RAF Brampton's long-serving Gate Guardian, Phantom XT914, has taken its final journey home to Wattisham Flying Station in Suffolk.
The former fighter, ground attack and reconnaissance aircraft began its journey to Wattisham Flying Station on Thursday, 8 March, where it was stationed before being decommissioned in 1992.
The Joint Aircraft Recovery and Transportation Squadron were charged with the careful disassembly of the aircraft in preparation for the move to Wattisham. The team have spent just over a month preparing the aircraft for the 63-mile (101km) trip.
At around 1500hrs on Thursday the Phantom’s fuselage was carefully craned onto the lorry that would transport it back to its old home of Wattisham Flying Station - because it is such a large aircraft it had to be transported as separate pieces.
The team removed the wings and external fuel tanks, among other parts, so that the large aircraft would fit safely onto the low loader. This was not an easy task as the team had to carefully remove an estimated 3,000 rivets, ensuring that the aircraft could be put back together easily at the other end.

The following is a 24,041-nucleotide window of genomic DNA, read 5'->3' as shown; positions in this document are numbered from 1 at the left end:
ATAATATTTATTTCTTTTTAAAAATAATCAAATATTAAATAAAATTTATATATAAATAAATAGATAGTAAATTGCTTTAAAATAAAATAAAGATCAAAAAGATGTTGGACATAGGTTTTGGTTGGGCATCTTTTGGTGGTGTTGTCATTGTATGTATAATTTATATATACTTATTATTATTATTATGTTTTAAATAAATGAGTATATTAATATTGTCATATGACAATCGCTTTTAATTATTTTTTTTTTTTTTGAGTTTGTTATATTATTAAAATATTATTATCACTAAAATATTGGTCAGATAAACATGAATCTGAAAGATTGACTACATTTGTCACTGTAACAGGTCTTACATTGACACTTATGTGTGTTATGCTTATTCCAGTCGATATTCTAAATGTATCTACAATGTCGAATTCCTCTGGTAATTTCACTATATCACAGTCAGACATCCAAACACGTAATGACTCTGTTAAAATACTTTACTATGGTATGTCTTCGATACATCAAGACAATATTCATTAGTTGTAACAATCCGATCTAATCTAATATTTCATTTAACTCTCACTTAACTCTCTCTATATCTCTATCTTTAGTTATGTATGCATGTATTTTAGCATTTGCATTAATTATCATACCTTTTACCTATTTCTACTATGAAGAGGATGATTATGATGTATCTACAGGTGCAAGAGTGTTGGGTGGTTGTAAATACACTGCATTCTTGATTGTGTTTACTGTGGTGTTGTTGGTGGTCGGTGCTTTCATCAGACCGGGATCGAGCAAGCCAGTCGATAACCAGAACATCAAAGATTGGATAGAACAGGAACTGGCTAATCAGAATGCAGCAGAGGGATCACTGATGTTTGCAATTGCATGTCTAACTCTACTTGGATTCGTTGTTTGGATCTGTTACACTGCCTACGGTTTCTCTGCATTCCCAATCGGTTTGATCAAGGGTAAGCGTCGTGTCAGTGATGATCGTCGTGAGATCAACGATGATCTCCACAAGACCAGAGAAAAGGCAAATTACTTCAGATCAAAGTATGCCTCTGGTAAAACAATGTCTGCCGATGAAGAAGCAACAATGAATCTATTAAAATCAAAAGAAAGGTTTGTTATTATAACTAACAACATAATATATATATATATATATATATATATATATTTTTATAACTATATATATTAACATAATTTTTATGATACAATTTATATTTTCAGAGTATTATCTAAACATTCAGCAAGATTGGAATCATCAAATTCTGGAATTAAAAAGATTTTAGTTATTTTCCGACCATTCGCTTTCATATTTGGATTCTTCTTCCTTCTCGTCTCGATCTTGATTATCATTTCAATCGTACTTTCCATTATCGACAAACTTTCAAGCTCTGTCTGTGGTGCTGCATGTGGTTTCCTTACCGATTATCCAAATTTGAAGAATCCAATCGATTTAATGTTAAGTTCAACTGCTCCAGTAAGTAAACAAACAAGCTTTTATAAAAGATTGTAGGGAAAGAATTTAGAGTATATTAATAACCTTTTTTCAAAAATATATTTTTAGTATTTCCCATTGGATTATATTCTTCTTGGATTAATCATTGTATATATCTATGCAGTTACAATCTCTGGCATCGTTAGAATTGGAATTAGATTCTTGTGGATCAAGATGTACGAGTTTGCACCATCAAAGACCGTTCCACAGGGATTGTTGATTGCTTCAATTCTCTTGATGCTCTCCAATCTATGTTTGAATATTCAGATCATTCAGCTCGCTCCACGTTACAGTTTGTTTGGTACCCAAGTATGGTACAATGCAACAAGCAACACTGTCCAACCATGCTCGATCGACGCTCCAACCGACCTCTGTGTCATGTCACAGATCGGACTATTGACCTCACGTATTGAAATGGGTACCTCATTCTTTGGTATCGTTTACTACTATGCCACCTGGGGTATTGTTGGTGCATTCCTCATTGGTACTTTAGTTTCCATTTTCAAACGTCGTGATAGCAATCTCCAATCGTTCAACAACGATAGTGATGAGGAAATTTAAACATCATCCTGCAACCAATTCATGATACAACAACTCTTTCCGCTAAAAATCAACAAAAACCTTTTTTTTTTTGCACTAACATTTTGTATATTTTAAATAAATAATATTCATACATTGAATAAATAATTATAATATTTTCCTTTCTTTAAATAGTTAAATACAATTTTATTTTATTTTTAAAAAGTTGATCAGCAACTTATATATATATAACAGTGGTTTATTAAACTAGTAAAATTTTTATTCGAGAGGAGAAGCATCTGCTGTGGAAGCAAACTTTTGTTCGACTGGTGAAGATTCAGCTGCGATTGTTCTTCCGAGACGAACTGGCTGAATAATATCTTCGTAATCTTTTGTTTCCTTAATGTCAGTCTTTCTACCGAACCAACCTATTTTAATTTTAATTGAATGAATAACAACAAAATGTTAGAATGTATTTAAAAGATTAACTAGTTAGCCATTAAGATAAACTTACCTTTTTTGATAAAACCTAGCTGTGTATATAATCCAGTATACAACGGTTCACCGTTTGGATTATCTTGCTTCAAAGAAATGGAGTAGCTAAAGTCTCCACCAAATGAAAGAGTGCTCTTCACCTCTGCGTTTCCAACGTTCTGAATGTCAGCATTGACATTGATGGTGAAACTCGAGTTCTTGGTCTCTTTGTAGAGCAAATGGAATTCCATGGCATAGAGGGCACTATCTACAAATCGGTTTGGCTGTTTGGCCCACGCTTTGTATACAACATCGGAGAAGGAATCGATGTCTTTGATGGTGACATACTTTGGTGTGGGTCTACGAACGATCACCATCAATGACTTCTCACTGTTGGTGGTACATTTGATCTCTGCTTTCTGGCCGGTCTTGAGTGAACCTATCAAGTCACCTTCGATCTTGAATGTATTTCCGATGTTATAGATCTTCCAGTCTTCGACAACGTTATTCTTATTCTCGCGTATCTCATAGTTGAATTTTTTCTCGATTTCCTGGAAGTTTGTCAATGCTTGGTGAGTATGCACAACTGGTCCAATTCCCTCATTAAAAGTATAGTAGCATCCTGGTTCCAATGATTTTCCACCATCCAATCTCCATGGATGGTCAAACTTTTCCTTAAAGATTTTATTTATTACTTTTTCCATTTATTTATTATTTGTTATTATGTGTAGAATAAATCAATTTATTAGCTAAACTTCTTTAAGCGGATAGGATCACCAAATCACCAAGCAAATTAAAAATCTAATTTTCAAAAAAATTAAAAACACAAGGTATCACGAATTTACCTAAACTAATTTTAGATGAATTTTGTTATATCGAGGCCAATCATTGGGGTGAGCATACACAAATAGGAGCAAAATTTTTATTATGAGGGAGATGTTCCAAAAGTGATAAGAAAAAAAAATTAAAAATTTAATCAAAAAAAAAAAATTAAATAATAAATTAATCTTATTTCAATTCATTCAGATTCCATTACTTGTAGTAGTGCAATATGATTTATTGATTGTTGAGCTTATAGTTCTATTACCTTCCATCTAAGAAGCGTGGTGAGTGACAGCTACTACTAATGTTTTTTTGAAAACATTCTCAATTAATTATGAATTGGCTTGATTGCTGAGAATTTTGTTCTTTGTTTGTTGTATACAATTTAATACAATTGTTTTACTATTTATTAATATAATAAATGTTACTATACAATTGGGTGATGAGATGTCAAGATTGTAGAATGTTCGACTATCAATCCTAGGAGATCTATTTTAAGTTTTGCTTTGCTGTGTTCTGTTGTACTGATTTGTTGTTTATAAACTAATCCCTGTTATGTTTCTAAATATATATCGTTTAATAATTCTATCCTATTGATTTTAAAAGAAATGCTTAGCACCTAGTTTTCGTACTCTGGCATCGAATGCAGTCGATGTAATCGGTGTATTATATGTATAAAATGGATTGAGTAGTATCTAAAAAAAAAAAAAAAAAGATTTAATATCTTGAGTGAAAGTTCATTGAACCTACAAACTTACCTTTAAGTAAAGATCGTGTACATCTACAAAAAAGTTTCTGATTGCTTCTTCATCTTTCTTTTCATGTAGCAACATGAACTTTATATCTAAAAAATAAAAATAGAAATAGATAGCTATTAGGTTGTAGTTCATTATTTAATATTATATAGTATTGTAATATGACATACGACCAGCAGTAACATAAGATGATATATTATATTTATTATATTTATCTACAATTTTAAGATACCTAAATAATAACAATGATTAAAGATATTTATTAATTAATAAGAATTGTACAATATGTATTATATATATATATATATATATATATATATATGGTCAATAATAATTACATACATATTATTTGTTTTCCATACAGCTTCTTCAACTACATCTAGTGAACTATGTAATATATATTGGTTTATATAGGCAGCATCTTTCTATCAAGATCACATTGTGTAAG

The Wattisham Heritage Museum will fully refurbish the Phantom and put the aircraft on display as a permanent part of its collection.
The Phantom XT914 was immortalised in Wattisham’s history in 1992 when it was chosen to be the display aircraft for the farewell displays that were performed at many different RAF airfields around the country.
Squadron Leader Paul Tuite, Officer Commanding Operations and Training at RAF Brampton Wyton Henlow, who is project officer for the Phantom’s move to Wattisham, said:
Although it’s a sad day for RAF Brampton, the Phantom XT914 is returning to its home unit to be lovingly refurbished. The Phantom has been a focal point for both RAF Brampton personnel and the local community. Its departure really does mark the start of the station’s closure.
RAF Brampton’s eventual closure is scheduled for the end of 2013. The Phantom XT914, however, will outlive the station it has strikingly ‘guarded’ by returning home to Wattisham where it was previously flown by No 74 (Tiger) and No 56 (Firebirds) Squadrons up until it was retired from service two decades ago.